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  • One hour
  • No PPT slides
  • Have a chalkboard (dry board) available to write your aims
  • Revise on the board as suggestions are made

Be sure your Internal Subject Matter Expert (ISME) is present to help capture the main points of the discussion. 

Before the Chalk Talk

  • Send copies of Specific Aims and hypotheses to attendees
  • Inform attendees of logistics, e.g., location, time, duration, plan to serve pizza, brown bag, etc.
  • Arrive early and write your aims on the board. If you have associated hypotheses, list them also. A simple model to describe your aims may be helpful.
  • Invite a statistician if applicable to your study  

During the Chalk Talk

  • Introduction: Express gratitude for the attendees’ interest and feedback. Ask that when the discussion begins, only one person speaks at a time so that you can benefit from all input.
  • Present (verbally describe): the bigger picture –
    • significance and rationale of your planned research
    • if you feel it is necessary, distribute a sheet with simple graphs to explain your preliminary data; otherwise refer to data in general, e.g., “…this is supported by data from our pilot tests.”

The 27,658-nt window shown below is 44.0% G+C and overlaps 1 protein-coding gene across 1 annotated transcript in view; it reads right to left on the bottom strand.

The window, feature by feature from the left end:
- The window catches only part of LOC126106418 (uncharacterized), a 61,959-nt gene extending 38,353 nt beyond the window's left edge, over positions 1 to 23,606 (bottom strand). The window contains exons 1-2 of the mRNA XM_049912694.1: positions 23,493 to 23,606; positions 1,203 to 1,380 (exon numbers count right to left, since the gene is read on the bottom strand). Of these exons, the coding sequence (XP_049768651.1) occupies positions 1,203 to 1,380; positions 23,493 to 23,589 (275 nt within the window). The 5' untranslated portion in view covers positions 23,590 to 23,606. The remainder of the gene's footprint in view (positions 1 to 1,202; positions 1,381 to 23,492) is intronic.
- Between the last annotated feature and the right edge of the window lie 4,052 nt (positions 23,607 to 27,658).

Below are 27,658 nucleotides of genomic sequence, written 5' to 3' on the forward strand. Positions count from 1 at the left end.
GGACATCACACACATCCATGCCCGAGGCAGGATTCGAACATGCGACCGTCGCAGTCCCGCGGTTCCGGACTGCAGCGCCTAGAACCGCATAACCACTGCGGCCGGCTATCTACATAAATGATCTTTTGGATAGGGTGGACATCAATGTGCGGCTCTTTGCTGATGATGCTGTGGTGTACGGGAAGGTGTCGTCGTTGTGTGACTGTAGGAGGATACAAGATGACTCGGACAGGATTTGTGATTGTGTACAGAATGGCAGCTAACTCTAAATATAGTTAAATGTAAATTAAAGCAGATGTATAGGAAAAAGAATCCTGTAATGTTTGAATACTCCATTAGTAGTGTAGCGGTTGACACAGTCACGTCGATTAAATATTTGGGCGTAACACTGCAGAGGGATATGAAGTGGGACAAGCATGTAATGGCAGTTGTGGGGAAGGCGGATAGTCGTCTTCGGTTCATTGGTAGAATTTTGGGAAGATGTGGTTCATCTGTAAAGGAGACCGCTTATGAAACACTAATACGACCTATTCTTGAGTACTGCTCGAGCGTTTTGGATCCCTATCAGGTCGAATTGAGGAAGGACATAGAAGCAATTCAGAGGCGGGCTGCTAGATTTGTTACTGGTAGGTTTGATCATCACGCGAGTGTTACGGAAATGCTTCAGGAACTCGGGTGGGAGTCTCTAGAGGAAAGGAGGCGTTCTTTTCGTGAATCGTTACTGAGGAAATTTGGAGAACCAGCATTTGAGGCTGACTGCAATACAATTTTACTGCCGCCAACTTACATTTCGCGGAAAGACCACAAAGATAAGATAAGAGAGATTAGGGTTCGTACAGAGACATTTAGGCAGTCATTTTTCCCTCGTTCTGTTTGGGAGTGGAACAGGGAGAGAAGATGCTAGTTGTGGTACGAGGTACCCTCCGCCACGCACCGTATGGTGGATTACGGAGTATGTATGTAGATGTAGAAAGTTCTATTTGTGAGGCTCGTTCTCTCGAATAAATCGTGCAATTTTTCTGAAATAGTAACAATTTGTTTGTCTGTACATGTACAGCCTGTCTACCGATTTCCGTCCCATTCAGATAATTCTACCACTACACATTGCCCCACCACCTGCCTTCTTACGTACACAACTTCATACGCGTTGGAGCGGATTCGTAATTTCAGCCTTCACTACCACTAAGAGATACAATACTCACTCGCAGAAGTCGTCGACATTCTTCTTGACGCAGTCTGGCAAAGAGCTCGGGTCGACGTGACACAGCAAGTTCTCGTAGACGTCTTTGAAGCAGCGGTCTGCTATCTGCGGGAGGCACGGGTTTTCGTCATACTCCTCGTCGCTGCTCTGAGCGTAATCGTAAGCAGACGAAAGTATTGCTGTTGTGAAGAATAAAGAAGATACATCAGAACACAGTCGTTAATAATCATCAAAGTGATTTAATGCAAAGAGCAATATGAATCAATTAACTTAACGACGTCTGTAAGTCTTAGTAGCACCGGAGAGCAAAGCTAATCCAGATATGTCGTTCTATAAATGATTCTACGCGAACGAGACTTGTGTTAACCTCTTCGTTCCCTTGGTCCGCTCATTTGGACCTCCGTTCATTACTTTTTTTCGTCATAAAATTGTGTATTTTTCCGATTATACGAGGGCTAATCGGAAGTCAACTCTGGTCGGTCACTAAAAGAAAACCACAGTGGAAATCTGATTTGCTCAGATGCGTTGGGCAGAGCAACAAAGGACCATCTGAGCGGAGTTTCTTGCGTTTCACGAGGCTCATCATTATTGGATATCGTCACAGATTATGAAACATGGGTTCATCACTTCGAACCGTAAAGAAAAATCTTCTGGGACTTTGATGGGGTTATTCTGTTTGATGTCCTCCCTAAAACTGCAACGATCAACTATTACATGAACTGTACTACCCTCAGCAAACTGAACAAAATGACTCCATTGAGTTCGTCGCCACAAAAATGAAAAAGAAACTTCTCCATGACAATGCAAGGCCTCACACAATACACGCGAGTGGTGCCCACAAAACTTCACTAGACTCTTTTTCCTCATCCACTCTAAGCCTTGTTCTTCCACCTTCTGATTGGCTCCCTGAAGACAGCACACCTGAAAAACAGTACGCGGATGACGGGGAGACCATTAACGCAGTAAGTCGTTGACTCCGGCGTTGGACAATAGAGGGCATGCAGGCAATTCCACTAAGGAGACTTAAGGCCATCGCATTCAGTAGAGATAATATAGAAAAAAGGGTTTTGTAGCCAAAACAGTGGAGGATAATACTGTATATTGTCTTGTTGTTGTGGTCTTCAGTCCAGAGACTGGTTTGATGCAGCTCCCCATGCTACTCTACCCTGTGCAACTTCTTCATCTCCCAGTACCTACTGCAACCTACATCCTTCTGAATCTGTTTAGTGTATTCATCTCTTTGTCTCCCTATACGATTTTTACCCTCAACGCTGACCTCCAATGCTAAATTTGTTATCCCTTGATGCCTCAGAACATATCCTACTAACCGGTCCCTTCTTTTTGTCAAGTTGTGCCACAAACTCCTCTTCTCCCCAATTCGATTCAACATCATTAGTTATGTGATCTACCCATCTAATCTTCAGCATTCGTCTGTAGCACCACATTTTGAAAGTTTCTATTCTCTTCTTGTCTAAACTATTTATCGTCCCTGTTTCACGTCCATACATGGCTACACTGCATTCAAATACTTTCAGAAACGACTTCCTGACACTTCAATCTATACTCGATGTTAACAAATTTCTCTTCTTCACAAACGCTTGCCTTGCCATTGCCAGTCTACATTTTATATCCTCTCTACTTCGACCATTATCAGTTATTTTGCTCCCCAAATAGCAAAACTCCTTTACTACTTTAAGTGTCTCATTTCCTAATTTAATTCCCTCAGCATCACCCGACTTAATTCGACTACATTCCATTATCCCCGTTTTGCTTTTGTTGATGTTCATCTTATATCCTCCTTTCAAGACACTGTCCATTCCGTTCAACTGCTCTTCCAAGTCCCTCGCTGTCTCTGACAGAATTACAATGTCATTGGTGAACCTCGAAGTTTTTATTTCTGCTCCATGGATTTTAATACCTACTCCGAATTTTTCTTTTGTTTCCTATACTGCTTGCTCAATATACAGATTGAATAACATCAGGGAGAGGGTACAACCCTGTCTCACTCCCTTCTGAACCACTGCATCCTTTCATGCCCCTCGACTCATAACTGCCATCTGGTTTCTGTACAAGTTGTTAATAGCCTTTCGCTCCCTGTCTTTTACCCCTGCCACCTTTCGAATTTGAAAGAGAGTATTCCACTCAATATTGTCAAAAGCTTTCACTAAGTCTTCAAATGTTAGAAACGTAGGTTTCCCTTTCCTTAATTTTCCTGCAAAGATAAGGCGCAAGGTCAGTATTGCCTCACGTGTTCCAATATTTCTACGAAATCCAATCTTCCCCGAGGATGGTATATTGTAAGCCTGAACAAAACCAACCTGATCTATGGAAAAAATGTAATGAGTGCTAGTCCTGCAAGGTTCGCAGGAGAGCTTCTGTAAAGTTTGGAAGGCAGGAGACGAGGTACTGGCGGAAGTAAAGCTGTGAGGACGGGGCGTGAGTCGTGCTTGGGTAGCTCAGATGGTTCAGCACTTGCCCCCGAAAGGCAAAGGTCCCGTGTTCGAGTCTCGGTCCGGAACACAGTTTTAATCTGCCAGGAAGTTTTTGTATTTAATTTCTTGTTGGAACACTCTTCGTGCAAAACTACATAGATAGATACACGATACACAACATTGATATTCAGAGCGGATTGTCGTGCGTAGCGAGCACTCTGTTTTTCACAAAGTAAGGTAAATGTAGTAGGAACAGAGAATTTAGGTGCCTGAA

• a sentence that states your project's long-range goals
    • what institute you will apply to and what study section will review
  • Present: aims/central hypothesis that are written on the chalkboard
  • Present: planned techniques and approaches you will use to achieve aims
  • Present: access to collaborators and necessary resources
  • Revise on board as needed                                                             

Discussion Points

Ask your attendees their perceptions of:

  • Important problem? Significant field? Potential impact? (i.e., so what?)
  • Do aims adequately test your hypothesis/hypotheses?
  • Feasible?
  • Focused?
  • Endpoints defined?
  • Some degree of uniqueness/innovation?
  • Can aims be accomplished with the resources and time allotted? 


  • Practice talking, writing on a chalkboard
  • Expect to be interrupted and to explain – questions are good!
  • Don’t get defensive, try to get the most expertise out of every attendee
  • It is okay to think for a few moments before answering a question
  • Keep the discussion focused on your needs
  • If a particular aim/approach is noted as problematic by one person, encourage others also to address the same issue from their perspective. There may be differences of opinion that will be helpful to hear about.
  • You may have several participants speaking at the same time; your ISME may be able to help control talkovers.